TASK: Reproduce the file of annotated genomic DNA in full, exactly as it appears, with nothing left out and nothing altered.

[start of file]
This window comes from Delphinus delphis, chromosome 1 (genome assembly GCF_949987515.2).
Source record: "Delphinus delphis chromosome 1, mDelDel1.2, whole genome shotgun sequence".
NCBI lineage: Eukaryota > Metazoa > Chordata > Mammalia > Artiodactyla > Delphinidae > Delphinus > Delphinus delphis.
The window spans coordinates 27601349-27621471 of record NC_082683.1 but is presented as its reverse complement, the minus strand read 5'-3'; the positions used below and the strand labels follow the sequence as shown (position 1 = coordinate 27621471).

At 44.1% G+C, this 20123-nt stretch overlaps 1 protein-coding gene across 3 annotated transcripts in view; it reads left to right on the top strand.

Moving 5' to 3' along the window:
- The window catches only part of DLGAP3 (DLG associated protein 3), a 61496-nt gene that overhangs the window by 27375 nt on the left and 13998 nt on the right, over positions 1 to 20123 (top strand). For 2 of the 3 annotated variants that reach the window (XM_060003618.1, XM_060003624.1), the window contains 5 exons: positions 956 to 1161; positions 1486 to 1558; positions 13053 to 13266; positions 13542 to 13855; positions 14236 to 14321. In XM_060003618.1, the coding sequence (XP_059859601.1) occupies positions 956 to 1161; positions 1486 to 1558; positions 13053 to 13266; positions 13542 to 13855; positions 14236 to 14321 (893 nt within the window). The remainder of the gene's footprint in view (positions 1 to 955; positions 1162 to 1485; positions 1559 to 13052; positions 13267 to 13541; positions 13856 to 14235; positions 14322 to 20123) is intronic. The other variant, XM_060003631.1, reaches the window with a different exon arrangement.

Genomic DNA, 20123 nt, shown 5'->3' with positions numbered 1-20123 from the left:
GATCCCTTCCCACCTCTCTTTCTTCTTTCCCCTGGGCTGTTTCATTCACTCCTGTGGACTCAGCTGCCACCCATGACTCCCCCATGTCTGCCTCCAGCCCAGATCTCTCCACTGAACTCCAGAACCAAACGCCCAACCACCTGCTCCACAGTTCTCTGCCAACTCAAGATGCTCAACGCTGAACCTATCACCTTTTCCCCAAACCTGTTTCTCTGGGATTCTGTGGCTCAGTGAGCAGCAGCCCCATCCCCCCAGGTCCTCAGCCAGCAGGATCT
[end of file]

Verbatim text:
This window comes from Delphinus delphis, chromosome 1 (genome assembly GCF_949987515.2).
Source record: "Delphinus delphis chromosome 1, mDelDel1.2, whole genome shotgun sequence".
NCBI lineage: Eukaryota > Metazoa > Chordata > Mammalia > Artiodactyla > Delphinidae > Delphinus > Delphinus delphis.
The window spans coordinates 27601349-27621471 of record NC_082683.1 but is presented as its reverse complement, the minus strand read 5'-3'; the positions used below and the strand labels follow the sequence as shown (position 1 = coordinate 27621471).

At 44.1% G+C, this 20123-nt stretch overlaps 1 protein-coding gene across 3 annotated transcripts in view; it reads left to right on the top strand.

Moving 5' to 3' along the window:
- The window catches only part of DLGAP3 (DLG associated protein 3), a 61496-nt gene that overhangs the window by 27375 nt on the left and 13998 nt on the right, over positions 1 to 20123 (top strand). For 2 of the 3 annotated variants that reach the window (XM_060003618.1, XM_060003624.1), the window contains 5 exons: positions 956 to 1161; positions 1486 to 1558; positions 13053 to 13266; positions 13542 to 13855; positions 14236 to 14321. In XM_060003618.1, the coding sequence (XP_059859601.1) occupies positions 956 to 1161; positions 1486 to 1558; positions 13053 to 13266; positions 13542 to 13855; positions 14236 to 14321 (893 nt within the window). The remainder of the gene's footprint in view (positions 1 to 955; positions 1162 to 1485; positions 1559 to 13052; positions 13267 to 13541; positions 13856 to 14235; positions 14322 to 20123) is intronic. The other variant, XM_060003631.1, reaches the window with a different exon arrangement.

Genomic DNA, 20123 nt, shown 5'->3' with positions numbered 1-20123 from the left:
GATCCCTTCCCACCTCTCTTTCTTCTTTCCCCTGGGCTGTTTCATTCACTCCTGTGGACTCAGCTGCCACCCATGACTCCCCCATGTCTGCCTCCAGCCCAGATCTCTCCACTGAACTCCAGAACCAAACGCCCAACCACCTGCTCCACAGTTCTCTGCCAACTCAAGATGCTCAACGCTGAACCTATCACCTTTTCCCCAAACCTGTTTCTCTGGGATTCTGTGGCTCAGTGAGCAGCAGCCCCATCCCCCCAGGTCCTCAGCCAGCAGGATCT